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This Oct. 19, 2015 photo, shows preserved lemons in Concord, N.H. In Moroccan and the Middle Eastern cooking, the lemon is treated much differently than here in the U.S. And its a difference I love. While Americans tend to focus on the zest and the juice of the lemon, in the Middle East it is the rind that is prized. Thats because they preserve their lemons, softening the rind and essentially pickling it with a long soak in a brine of salt and juice. (AP Photo/Matthew Mead)

While Americans tend to focus on the zest and the juice of the lemon, in the Middle East it is the rind that is prized. That's because they preserve their lemons, softening the rind and essentially pickling it. You won't believe the taste when you try them.

These lemons also make great gifts.

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This Oct. 19, 2015, photo shows a chicken and olive dish using preserved lemons in Concord, N.H. In Moroccan and the Middle Eastern cooking, the lemon is treated much differently than here in the U.S. And its a difference I love. While Americans tend to focus on the zest and the juice of the lemon, in the Middle East it is the rind that is prized. Thats because they preserve their lemons, softening the rind and essentially pickling it with a long soak in a brine of salt and juice. (AP Photo/Matthew Mead)

Preserved Lemons

10 lemons

1 or more clean jars to hold the lemons

1/2 cup kosher salt

2 cups lemon juice

Cut the lemons lengthwise into quarters, but stop before the quarters are completely separate, so the lemon holds together at the bottom. Generously salt the insides of the lemons, then press the quarters back together. Sprinkle some salt in the bottom of the jar and pack in the lemons, pressing them down as you go to release some of the juice and sprinkling additional salt between the layers of lemon.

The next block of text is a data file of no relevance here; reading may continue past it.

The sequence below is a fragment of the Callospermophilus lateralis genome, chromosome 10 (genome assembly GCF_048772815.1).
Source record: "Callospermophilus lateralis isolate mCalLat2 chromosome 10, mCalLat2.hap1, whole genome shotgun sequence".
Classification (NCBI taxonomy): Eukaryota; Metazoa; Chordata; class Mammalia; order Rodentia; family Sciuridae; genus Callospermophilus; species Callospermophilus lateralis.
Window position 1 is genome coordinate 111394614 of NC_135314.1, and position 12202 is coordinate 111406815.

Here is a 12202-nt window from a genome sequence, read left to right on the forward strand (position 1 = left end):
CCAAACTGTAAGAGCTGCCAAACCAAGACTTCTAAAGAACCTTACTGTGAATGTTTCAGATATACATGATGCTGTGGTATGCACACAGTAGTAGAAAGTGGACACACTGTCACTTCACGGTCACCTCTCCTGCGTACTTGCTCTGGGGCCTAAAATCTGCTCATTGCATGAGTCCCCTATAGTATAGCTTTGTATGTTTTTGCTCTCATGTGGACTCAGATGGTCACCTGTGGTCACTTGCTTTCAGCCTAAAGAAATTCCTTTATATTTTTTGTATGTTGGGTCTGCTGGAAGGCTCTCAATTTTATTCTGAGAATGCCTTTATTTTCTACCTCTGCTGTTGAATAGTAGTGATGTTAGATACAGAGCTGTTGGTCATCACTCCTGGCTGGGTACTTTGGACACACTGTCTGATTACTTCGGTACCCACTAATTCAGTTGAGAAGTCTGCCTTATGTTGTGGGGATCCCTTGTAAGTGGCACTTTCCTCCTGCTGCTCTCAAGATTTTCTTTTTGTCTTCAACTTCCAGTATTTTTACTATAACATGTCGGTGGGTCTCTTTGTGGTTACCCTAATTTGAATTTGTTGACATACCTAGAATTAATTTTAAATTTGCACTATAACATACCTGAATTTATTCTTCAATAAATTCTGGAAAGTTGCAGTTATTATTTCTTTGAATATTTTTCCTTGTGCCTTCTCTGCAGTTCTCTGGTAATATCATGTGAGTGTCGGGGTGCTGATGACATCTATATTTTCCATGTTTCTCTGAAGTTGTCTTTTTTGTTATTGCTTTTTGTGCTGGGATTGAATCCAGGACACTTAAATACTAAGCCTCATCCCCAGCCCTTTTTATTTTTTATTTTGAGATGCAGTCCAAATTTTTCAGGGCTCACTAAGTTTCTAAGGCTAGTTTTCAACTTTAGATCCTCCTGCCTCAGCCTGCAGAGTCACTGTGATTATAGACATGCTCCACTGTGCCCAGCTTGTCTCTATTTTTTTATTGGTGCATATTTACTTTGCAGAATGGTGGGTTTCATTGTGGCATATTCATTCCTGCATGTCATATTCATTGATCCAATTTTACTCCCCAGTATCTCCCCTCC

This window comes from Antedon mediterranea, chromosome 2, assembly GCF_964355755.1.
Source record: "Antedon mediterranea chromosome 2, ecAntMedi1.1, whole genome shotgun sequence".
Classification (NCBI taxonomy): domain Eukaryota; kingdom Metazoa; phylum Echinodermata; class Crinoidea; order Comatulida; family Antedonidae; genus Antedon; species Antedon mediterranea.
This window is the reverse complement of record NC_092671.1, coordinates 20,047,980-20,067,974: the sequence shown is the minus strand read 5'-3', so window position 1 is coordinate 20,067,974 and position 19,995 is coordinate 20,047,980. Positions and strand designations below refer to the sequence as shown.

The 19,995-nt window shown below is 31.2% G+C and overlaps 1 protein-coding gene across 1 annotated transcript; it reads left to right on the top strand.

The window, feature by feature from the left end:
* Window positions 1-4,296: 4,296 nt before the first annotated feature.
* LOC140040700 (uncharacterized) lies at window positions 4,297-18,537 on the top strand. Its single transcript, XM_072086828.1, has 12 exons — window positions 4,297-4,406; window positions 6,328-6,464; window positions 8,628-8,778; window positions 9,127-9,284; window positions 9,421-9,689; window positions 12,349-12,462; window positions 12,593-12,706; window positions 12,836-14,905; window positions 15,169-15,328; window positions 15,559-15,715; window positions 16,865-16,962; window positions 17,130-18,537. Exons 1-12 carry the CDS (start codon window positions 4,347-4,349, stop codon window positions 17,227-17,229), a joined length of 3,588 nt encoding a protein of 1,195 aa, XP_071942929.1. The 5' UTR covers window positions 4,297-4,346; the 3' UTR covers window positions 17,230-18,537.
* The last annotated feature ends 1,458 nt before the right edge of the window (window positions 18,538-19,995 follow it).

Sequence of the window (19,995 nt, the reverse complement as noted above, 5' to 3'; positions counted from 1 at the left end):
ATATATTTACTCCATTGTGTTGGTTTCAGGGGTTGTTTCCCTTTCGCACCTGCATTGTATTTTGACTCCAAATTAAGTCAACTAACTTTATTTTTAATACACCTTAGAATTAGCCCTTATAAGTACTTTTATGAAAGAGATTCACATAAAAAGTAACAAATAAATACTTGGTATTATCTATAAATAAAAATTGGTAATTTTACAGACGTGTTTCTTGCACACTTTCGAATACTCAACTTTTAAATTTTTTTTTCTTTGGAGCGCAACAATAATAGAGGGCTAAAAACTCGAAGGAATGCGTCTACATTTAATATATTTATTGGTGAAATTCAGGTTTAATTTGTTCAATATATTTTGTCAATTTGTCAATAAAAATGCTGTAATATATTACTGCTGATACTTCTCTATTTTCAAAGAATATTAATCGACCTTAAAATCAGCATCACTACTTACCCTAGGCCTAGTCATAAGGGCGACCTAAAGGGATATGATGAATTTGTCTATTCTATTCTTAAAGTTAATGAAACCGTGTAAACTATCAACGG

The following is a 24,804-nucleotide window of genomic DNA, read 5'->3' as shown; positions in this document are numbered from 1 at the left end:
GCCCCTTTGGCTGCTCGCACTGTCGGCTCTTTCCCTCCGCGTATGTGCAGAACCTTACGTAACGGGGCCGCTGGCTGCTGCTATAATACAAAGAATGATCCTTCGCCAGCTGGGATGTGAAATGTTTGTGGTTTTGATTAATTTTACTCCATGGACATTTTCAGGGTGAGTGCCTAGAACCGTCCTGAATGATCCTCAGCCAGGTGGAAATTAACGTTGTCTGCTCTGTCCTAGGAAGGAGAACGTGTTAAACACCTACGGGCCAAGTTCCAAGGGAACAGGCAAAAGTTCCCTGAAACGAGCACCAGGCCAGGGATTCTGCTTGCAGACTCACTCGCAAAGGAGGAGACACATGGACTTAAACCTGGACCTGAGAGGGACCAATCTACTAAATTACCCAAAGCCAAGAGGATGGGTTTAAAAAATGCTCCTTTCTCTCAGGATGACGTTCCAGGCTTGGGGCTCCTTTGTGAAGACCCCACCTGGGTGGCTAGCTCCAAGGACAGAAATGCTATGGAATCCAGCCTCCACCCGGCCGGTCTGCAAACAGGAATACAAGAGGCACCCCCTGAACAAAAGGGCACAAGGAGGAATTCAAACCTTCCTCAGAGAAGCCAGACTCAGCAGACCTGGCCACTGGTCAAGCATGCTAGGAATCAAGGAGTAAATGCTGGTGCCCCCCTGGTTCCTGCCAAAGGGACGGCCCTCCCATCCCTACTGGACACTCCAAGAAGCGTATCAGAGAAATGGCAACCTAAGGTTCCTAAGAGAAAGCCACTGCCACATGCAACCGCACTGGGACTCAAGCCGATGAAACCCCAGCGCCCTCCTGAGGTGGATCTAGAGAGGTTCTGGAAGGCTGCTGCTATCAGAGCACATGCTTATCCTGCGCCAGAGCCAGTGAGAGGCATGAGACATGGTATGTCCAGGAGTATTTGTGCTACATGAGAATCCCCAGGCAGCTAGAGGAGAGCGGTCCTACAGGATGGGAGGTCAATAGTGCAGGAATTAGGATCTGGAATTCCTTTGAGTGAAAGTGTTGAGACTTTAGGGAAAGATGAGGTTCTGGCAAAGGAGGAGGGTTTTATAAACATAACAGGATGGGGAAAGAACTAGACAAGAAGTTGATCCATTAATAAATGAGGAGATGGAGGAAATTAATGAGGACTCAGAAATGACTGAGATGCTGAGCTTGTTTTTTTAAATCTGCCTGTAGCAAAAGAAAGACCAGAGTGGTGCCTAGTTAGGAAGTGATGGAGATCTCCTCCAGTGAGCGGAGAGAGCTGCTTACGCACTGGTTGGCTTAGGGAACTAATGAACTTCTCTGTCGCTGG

Pour in the juice; there should be enough liquid to completely cover the lemons. Make sure there is a little headroom between the top of the liquid and lemons and the lid of the jar. Seal the jar.

Let sit at room temperature for 3 days, giving the jar a shake or 2 each day to redistribute the salt and liquid around the lemons. After 3 days, refrigerate the jar for at least 3 weeks (4 for best flavor). Give the jar a shake every couple of days as you think of it.

When you are ready to use the lemons, pull one out of the jar, give it a thorough rinse in cold water, then remove the seeds. Mince or sliver the rind to use in recipes. You also can use the flesh, though it will remain a bit salty.

Start to finish: 3 to 4 weeks (10 minutes active). Makes 10 lemons.

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